…history seemed to drop from the air and spring out of the ground.
I start with a confession: on some level, I still idolize Patrick Leigh Fermor, a British adventurer and travel writer. “Adventurer” is somewhat of an odd descriptor for a citizen of the twentieth century most famous for his travels in Europe, and yet it is the most accurate. Between the Woods and the Water is the second (of three) part of Fermor’s most famous adventure–his cross-continental jaunt in the 1930s that began when he was asked to leave school for having been seen holding hands with a woman in town. And so, at nineteen, he crossed the English Channel and set out walking toward Istanbul, picking up languages and making friends along the way. This is one of my dream trips.
It might have been wise to read the first volume about this trip, A the Time of Gifts before Between the Woods and the Water, if only to see the journey from the start, but the reader does not lose much by starting with this one, as I did. The book picks up on a bridge over the Danube between Slovakia and Hungary and takes the reader across the Hungarian plain and through Transylvania to the Serbian border. Fermor has a lively style, and shows indefatigable enthusiasm for this trip. In one moment he is daydreaming about the Mongols or eating wild strawberries, the next bathing in a river with a friend and being teased by young women watching them, the next sitting still in the mountains watching a giant eagle. He comes to wild leaps about the etymologies of the people and places he encounters, speculates about the religious connections, and fumbles through learning the languages. All the while he alternates between truly living rough and tumble, seeking shelter from the rain in pines or caves and leading what he terms a “parasitic” existence, being taken in by strangers, friends, and friends of friends. The description of the parasitic existence, including parties in Budapest that see him waken to a hangover in the late morning and dim memories of the night before, and, particularly, an excursion with his host and an unhappily married woman are tinged with happy nostalgia.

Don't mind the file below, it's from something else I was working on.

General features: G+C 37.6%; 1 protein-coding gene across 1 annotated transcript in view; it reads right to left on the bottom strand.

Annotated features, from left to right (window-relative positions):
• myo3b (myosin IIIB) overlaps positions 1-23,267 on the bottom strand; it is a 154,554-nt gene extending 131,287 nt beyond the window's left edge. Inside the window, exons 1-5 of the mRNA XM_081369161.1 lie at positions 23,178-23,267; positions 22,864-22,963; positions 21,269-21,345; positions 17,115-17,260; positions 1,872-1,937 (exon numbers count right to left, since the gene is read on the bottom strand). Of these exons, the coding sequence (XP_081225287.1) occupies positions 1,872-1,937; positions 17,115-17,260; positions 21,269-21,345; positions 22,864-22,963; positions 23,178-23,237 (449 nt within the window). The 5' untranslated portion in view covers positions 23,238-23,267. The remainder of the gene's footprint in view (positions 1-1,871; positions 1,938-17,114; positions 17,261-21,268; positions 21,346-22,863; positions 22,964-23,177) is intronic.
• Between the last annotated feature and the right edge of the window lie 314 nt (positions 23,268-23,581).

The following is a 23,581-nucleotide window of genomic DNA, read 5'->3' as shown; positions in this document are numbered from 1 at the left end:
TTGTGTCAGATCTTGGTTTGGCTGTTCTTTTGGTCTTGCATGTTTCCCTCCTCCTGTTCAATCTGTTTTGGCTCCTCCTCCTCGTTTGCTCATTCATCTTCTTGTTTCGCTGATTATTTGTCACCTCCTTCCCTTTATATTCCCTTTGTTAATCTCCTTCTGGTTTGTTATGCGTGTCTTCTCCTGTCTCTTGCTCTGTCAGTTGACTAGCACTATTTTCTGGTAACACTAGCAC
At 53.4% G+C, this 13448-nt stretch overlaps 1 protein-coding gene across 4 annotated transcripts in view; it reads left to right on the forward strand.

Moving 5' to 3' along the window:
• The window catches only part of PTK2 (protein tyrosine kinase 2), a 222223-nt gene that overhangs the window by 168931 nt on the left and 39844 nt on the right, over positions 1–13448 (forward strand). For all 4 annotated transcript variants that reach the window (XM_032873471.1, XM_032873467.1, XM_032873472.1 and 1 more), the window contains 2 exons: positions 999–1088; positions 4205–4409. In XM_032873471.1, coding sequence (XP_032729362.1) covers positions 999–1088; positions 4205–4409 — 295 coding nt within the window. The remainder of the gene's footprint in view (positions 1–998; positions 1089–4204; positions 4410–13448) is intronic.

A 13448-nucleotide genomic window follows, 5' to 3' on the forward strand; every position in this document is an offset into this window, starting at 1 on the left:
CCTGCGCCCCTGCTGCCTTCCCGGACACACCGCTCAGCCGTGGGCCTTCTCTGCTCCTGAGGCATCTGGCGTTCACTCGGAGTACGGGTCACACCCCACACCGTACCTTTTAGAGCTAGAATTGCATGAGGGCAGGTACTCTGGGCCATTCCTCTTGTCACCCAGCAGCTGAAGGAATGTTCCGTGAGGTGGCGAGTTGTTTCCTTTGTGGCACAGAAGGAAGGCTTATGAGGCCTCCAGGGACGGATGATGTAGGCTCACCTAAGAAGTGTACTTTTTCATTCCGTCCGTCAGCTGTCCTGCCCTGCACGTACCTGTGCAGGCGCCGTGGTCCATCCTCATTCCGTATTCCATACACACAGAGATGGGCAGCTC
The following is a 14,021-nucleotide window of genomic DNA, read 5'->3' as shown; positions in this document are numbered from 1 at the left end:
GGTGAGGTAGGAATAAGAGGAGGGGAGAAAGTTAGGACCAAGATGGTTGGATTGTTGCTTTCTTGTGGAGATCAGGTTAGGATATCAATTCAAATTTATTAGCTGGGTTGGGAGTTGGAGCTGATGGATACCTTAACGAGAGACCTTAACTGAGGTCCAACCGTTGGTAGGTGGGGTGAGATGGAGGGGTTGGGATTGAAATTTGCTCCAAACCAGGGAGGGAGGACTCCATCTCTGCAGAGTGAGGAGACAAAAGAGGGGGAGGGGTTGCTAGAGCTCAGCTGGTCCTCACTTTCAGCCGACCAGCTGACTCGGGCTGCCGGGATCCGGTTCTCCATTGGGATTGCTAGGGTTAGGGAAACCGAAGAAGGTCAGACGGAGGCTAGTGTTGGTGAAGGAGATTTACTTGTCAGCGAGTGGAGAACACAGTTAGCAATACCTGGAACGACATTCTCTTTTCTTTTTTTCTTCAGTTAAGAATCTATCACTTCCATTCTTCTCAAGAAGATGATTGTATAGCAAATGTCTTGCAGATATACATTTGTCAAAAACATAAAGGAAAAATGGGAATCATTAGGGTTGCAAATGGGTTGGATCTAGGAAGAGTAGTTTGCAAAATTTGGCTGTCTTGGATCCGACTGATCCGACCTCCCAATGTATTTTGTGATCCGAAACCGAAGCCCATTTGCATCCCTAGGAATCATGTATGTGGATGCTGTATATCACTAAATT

Overwhelmingly, Between the Woods and the Water is a travelogue infused with history coming from two directions. The book was composed from memories, letters, and journals and appeared in 1986, but the journey itself was in 1934 and it presents the political developments of its time as an ominous shadow, dimly recognized in the background. Thus, springing from the ground, as it were, is a first-person history observed of Eastern Europe before the rise of Nazi Germany, before World War 2, and before the Cold War. The author is aware of developments later, but the trip itself is infused with the remnants of the Austo-Hungarian empire and defies modernity. Falling from the sky is a history even older–the daydreams of Magyars, Romans, Huns, Mongols, Turks, and schismatic Christians criss-crossing the plain, sowing destruction and leaving behind their names.
Fermor has a flair for description and erudition. I would love to make a comparable trip (even on foot!), but for a brief time I was in fact swept away.